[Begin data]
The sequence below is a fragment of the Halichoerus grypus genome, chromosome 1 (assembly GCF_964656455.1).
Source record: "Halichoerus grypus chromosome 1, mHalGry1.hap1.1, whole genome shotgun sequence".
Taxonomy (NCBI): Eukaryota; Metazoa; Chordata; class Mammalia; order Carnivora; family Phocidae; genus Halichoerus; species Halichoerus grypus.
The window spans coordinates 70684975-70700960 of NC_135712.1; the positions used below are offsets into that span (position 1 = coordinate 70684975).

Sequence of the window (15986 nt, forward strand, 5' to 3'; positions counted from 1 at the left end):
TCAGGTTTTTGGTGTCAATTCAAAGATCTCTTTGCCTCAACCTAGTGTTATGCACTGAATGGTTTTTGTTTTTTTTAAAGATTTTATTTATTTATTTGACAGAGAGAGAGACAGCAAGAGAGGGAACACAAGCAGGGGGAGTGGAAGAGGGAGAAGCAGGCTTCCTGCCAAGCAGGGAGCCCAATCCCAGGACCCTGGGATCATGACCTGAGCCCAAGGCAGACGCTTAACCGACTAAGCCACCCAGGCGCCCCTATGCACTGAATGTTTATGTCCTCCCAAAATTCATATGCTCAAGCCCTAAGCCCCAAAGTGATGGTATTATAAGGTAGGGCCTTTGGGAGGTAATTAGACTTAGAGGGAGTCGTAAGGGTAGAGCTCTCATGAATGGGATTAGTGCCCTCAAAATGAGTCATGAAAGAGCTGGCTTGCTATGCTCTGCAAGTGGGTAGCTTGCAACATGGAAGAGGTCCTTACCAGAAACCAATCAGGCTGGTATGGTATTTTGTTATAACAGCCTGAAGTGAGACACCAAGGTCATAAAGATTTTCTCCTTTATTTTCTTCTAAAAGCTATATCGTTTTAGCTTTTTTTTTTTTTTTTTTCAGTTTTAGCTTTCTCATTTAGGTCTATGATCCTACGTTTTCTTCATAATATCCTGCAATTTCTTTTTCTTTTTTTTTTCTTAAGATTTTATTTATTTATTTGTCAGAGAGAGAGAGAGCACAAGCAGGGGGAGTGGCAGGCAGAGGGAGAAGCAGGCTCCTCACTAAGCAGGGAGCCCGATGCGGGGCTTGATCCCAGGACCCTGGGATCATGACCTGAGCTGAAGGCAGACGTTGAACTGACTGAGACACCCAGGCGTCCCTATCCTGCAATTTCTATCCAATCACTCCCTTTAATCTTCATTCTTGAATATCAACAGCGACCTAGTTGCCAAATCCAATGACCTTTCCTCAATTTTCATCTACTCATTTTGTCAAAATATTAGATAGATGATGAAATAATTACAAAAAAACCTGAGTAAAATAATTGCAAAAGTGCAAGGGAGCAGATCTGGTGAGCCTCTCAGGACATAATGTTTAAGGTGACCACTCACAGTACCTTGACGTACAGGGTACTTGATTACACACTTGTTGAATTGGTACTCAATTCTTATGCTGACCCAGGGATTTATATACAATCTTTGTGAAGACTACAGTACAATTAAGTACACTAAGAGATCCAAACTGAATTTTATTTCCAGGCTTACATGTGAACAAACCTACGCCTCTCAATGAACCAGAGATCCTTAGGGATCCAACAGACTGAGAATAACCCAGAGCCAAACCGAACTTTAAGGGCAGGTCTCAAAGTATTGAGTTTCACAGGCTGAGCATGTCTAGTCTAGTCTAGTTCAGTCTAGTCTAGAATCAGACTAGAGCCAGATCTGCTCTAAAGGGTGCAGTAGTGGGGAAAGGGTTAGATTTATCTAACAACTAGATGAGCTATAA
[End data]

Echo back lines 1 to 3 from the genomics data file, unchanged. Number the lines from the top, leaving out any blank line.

The sequence below is a fragment of the Halichoerus grypus genome, chromosome 1 (assembly GCF_964656455.1).
Source record: "Halichoerus grypus chromosome 1, mHalGry1.hap1.1, whole genome shotgun sequence".
Taxonomy (NCBI): Eukaryota; Metazoa; Chordata; class Mammalia; order Carnivora; family Phocidae; genus Halichoerus; species Halichoerus grypus.